Friday, June 7, 2013

Review: Midwinterblood - Marcus Sedgwick

Midwinterblood by Marcus Sedgwick
Genre: YA, paranormal
Published on February 5, 2013
Published by Roaring Brook Press
Pages: 272
Read From: 5.31.13 - 6.1.13












SYNOPSIS
In 2073 on the remote and secretive island of Blessed, where rumor has it that no one ages and no children are born, a visitor arrives. He is greeted warmly, but something is wrong. Something is hidden on the far side of the island. Something that, as if in a dream, he cannot reach. 

And so it is that under the light of the waxing and waning moon, seven stories unfold: the story of an archaeologist who unearths a mysterious artifact; of an airman who finds himself far from home; of a painter, a ghost, a vampire, and a Viking. And the story of a love so primal and passionate it slips the bonds of time.

Review

Cover Blurb: Yes or No? Um, no. Granted, the cover is what caught my attention - mostly because of the vine designs. It looks vaguely Celtic, and I love stories about Celts. But I dislike the character impersonator most thoroughly.

Characters: This book is not even remotely character-driven. Made up of seven different short stories, all of which end up connecting in the end, the Reader isn't given enough time to become attached to anyone. They were all faces with names that I followed along just to see what happened, but nothing more.

The Romance: It's . . . strange. Not annoying, not awesome; just strange. Therefore, I didn't become emotionally invested in it.

Plot: Midwinterblood is made up of seven different short stories. Each story takes place on the island of Blessed in different centuries, and each story does end up being connected to one another. Part one takes place in 2073, when a journalist comes to the island of Blessed to write about a strange orchid flower that grows there rumored to prolong life. Part Two is in 2011, when an archaeologist arrives to dig up Viking remains. Part Three takes place in 1944, when a British pilot is shot down by Germans crash lands on the island of Blessed. Part Four is in 1902, and tells the tale of a famous painted who came to the island of Blessed after his wife died and spends the rest of his life trying to finish his final masterpiece. Part Five is a ghost story, set in 1848, and about a young woman living on the island of Blessed who falls in love with a poor fisherman. Part Six takes place in the 10th century, when Vikings lived on the island, and finally Part Seven connects it all together. Each story has its own feel and pace. Part One and Four are very bleak, mysterious, and isolated, while Part Two and Three are a bit more boring (at least compared to the other parts). Part Five and Six are properly Gothic, and Part Seven is just weird. Of course, when Readers first begin this story, nothing makes sense, and as the story progresses, one's comprehension only gets worse. But I'll admit that I really did want to see how everything fit together, so I kept reading. I did really like Part One, Four, and Six - they were mysterious, creepy, and oddly enough made the most sense. As for the plot as a whole . . . I'll talk about that at the conclusion.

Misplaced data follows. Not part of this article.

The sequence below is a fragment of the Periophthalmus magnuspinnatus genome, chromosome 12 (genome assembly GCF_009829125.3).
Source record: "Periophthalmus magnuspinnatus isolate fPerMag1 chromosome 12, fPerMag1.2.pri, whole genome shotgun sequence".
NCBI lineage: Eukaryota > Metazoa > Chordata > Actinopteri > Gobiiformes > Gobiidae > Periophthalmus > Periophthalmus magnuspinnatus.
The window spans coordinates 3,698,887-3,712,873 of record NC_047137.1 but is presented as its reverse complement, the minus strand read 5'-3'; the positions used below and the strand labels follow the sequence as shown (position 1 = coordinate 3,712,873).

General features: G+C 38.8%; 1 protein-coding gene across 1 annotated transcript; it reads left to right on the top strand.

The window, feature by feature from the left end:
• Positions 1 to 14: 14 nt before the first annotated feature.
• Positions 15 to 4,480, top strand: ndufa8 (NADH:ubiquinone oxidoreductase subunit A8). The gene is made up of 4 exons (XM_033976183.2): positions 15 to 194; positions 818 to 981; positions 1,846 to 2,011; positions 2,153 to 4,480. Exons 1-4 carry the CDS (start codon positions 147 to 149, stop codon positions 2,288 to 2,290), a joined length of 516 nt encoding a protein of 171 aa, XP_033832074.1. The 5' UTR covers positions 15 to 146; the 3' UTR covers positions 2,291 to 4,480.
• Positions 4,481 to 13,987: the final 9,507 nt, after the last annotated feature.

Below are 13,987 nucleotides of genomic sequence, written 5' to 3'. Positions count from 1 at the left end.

Believability: Not applicable.

Writing Style: Some stories are in present tense, others are in past tense, and a few flipflop between both tenses. Strangely enough, it isn't confusing, and the Author's exquisite style made me actually like the present tense. I may not have been a big fan of the plot, but I did really like his writing. It invoked a lot of emotions and caught my attention. So while I was getting frustrated with puzzling out the plot, I was able to take a break and just enjoy the writing.

Content: None.

Conclusion: Part Seven connects all of the stories, and it makes as much sense as something like this can (which isn't much). I had a pretty good idea that the story was going in the direction that it ended up taking, so it didn't really come as a surprise. But what bothered me the most about Midwinterblood was it was just weird. I've done a lot of weird books before, and this certainly wasn't the weirdest, but it was the type of weird that I don't especially care for. I can definitely see how this book might appeal to some people, but it just didn't meld with me.

Recommended Audience: Girl-and-guy read, sixteen-and-up, fans of weird paranormal short stories/Gothic-like romantic plots might enjoy it.

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